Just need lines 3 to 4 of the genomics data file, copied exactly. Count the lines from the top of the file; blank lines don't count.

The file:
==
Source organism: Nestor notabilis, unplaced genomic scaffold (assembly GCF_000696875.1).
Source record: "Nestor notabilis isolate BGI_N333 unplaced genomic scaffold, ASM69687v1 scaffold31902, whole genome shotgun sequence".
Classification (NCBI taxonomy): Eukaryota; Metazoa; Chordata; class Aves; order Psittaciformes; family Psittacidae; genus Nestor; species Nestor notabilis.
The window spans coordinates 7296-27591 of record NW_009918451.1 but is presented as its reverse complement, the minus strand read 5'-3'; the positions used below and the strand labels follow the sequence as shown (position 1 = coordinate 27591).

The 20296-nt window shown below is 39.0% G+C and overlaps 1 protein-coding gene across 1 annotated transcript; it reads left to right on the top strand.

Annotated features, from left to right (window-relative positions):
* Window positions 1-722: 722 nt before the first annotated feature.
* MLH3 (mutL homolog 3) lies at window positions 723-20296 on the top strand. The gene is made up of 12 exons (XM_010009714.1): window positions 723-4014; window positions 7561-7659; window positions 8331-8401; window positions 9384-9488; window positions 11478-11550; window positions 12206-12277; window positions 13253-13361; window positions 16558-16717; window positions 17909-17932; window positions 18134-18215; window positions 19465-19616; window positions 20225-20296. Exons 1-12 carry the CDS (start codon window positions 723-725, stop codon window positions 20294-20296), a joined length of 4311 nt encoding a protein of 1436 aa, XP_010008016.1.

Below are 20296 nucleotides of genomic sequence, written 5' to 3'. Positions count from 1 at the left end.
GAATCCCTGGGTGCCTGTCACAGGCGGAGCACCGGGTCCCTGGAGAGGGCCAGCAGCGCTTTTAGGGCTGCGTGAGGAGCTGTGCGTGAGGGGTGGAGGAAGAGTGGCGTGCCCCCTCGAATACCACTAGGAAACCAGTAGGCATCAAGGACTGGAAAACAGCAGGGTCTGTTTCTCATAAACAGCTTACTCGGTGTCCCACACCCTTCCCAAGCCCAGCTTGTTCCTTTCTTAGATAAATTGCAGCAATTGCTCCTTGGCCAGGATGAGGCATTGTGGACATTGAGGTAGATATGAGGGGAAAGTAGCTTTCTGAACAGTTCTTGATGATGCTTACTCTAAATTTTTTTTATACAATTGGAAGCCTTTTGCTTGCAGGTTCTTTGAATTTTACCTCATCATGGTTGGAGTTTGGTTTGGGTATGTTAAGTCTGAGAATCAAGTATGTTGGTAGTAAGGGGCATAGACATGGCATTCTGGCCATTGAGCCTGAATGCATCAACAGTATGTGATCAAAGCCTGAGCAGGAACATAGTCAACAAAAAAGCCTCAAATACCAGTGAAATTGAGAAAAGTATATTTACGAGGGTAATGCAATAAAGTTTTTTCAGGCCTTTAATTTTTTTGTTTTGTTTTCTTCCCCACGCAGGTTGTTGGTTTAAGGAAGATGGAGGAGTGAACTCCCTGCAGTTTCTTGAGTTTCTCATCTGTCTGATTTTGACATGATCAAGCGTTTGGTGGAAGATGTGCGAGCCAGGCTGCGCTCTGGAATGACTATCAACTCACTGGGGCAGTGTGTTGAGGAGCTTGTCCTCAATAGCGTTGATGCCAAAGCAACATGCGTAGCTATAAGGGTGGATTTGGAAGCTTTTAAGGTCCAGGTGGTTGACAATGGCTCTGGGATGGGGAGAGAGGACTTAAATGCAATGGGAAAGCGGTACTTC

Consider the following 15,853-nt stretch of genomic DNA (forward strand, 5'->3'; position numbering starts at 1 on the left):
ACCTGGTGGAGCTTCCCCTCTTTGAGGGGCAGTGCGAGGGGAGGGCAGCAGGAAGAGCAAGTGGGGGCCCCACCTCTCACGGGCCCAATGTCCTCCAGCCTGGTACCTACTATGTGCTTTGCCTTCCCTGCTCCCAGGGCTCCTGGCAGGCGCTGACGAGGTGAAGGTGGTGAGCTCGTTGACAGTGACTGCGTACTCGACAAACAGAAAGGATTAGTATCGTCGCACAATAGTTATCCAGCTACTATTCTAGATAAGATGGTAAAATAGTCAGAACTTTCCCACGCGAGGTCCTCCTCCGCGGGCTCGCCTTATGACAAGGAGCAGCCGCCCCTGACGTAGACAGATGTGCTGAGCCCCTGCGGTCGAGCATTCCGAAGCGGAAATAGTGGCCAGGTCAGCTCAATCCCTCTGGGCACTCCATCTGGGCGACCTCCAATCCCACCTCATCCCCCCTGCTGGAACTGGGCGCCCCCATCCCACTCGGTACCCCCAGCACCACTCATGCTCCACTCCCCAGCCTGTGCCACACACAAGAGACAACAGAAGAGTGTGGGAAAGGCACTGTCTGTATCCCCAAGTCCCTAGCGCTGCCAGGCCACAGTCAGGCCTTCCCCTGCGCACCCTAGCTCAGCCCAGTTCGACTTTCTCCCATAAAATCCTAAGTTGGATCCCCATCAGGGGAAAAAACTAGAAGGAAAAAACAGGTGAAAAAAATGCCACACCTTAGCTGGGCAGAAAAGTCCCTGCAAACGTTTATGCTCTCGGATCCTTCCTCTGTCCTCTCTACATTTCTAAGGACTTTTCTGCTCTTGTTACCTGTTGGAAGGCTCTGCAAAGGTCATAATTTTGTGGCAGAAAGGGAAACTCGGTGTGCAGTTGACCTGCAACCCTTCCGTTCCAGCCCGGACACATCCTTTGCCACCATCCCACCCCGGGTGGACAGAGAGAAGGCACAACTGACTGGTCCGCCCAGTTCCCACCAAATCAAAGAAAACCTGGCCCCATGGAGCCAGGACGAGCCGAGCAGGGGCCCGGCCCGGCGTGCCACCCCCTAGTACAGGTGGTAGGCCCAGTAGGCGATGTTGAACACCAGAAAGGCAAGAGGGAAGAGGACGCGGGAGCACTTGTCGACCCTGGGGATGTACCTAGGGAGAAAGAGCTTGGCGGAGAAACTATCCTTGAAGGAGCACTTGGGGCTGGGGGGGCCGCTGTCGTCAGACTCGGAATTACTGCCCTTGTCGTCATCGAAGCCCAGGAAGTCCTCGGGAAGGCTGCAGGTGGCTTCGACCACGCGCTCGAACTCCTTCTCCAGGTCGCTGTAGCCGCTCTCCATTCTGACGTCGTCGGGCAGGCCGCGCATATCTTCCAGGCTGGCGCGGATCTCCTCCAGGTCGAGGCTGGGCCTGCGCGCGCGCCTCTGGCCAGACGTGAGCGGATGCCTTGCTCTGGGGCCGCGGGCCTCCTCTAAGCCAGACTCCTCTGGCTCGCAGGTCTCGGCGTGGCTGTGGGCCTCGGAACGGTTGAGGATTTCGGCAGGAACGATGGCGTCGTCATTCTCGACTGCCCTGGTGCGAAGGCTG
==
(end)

Classification (NCBI taxonomy): Eukaryota; Metazoa; Chordata; class Aves; order Psittaciformes; family Psittacidae; genus Nestor; species Nestor notabilis.
The window spans coordinates 7296-27591 of record NW_009918451.1 but is presented as its reverse complement, the minus strand read 5'-3'; the positions used below and the strand labels follow the sequence as shown (position 1 = coordinate 27591).